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Poisoned truth

Thursday, 24 March 2022, Forschen

Are our birds of prey threatened by mercury? International team of researchers searches for traces

The fact that mass strandings of whales and seals are linked to increased mercury levels in seawater has already been studied by the Graz chemist Jörg Feldmann together with Scottish and French colleagues. It is suspected that the neurotoxin methylmercury enters the organism and the brain of the animals via food, triggers an epileptic seizure, they can no longer orient themselves properly and are stranded as a result.

Now scientists have made another worrying discovery. When they examined about 100 Scottish birds of prey, they also detected a very high concentration of methylmercury in the liver for terrestrial animals. Mercury levels are as high as seen in gulls from ingesting contaminated marine animals is now spreading to birds of prey such as, for example, owls, buzzards, hawks and golden eagles.

"It is astonishing that especially the golden eagles studied, which are more likely to be found in the interior of Scotland, have stored the mercury in the liver in combination with selenium," Feldmann explains. In combination with selenium, the mercury is rendered harmless, but the substance is missing in the organism and so the poison can migrate unhindered through the blood-brain barrier into the nervous system. "Moreover, there are no high levels of mercury in Scottish soils, yet the levels in the birds' livers are very high and quite comparable to those of their conspecifics living by the sea," the chemist is concerned. Similar to whales, the poison may lead to disorientation and ultimately to the death of the animals.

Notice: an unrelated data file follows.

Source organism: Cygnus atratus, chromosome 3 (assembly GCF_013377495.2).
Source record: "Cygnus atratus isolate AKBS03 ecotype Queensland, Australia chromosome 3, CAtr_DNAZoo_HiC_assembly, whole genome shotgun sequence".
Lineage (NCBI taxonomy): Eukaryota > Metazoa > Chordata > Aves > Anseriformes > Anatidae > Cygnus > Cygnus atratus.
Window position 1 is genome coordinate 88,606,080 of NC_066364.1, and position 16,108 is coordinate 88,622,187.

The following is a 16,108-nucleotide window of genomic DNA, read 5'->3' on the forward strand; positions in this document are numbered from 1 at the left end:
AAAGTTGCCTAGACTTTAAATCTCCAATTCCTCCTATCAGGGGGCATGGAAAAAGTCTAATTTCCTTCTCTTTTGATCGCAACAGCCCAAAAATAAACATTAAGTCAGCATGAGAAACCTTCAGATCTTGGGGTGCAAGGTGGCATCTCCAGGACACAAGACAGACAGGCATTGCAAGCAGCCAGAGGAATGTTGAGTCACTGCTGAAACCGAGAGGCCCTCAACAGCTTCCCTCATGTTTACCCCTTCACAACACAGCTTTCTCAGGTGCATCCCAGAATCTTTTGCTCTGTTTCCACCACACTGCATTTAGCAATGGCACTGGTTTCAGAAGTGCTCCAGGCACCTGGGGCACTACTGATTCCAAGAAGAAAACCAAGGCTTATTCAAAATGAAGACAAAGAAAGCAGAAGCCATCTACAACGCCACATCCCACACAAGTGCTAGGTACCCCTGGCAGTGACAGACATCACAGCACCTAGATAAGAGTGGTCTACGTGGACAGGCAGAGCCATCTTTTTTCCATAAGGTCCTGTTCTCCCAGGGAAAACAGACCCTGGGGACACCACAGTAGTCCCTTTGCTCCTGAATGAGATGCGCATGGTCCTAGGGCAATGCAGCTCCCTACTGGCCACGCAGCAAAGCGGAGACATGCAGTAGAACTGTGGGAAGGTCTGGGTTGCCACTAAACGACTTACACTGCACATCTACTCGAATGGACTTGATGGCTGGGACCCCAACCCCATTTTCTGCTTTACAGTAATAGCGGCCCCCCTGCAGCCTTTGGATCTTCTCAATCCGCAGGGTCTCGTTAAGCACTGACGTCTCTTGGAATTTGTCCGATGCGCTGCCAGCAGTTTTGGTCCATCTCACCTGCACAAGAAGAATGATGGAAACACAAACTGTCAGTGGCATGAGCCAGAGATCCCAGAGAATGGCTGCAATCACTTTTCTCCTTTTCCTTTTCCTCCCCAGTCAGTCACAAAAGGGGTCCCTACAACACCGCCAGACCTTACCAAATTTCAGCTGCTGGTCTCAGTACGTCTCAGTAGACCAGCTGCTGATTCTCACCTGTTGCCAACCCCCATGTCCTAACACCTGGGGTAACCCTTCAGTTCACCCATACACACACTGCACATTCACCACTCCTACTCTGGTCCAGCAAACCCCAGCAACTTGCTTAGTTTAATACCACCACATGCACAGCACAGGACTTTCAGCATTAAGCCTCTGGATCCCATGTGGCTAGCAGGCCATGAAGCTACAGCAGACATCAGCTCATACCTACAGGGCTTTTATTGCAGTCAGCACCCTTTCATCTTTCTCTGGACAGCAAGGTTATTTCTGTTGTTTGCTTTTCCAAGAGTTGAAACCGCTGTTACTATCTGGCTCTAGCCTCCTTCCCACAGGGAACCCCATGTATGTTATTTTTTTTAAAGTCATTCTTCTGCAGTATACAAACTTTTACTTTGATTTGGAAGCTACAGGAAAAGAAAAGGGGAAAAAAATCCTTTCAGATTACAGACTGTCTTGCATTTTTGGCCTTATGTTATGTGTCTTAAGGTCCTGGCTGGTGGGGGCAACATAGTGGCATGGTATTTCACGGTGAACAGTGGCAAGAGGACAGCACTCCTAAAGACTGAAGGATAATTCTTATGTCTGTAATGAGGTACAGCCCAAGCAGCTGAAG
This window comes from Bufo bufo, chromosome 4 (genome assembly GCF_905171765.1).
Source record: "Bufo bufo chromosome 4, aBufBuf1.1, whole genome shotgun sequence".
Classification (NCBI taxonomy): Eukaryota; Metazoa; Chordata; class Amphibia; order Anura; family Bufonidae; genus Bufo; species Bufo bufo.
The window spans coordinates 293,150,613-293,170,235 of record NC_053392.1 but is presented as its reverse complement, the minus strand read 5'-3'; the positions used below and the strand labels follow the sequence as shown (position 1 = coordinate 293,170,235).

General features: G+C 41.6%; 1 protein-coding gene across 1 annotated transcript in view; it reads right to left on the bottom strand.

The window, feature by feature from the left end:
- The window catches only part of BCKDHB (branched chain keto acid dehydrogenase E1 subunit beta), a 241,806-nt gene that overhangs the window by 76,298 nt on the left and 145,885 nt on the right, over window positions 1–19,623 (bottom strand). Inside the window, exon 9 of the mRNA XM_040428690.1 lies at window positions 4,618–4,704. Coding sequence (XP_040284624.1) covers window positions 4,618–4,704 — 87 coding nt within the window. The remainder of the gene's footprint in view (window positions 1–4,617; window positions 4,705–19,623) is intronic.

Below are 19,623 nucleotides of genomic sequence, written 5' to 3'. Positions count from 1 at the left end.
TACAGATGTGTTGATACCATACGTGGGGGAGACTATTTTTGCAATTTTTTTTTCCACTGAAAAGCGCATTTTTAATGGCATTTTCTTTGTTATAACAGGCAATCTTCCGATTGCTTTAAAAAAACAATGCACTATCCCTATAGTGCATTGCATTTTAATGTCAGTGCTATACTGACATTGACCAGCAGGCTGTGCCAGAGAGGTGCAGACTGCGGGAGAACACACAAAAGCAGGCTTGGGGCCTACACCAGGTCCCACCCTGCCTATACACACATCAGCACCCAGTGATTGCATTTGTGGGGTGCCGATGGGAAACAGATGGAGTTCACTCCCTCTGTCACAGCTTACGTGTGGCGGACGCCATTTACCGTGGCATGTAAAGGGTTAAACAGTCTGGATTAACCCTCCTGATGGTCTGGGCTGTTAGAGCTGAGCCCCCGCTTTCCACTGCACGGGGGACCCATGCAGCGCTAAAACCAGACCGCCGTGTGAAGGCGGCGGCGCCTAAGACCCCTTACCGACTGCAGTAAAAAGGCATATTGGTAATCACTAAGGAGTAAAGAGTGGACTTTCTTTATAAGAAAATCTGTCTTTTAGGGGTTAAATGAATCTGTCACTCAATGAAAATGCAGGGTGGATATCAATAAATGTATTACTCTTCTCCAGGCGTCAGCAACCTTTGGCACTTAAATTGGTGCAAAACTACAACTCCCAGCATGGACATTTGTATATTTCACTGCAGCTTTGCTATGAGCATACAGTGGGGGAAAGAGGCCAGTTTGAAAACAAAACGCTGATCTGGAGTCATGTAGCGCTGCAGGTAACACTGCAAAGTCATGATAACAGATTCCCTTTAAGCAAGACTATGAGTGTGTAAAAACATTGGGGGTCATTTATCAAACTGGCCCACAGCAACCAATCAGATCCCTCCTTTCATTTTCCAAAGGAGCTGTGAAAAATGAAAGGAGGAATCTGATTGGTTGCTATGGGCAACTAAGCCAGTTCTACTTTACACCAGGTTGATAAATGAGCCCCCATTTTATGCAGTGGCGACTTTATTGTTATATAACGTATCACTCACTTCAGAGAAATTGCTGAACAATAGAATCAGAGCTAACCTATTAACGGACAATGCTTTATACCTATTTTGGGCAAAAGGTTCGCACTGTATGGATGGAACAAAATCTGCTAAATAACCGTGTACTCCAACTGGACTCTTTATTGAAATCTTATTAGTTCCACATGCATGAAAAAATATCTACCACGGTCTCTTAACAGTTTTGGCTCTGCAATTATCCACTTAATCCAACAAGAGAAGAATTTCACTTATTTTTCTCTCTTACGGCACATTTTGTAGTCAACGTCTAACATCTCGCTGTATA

Feldmann sees a re-organization of the food chain: "Originally, we assumed that the birds only feed on terrestrial animals, but we were able to detect shares of marine food in them through stable isotopes." If the trail can be traced back to marine mammals, this would have fatal consequences for native animals as well. The results of the study were recently published in the journal Science of the Total Environment. In a next step, the researchers from Graz, Leoben and Scotland are trying to find out to what extent methylmercury poisons the organism of native birds of prey in Austria and Central Europe.

Shaun T. Lancaster, Gabriela Peniche, Ali Alzahrani, Magdalena Blanz, Jason Newton, Mark A. Taggart, Warren T. Corns, Eva M. Krupp, Jörg Feldmann: Mercury speciation in Scottish raptors reveals high proportions of inorganic mercury in Scottish golden eagles (Aquila chrysaetos): Potential occurrence of mercury selenide


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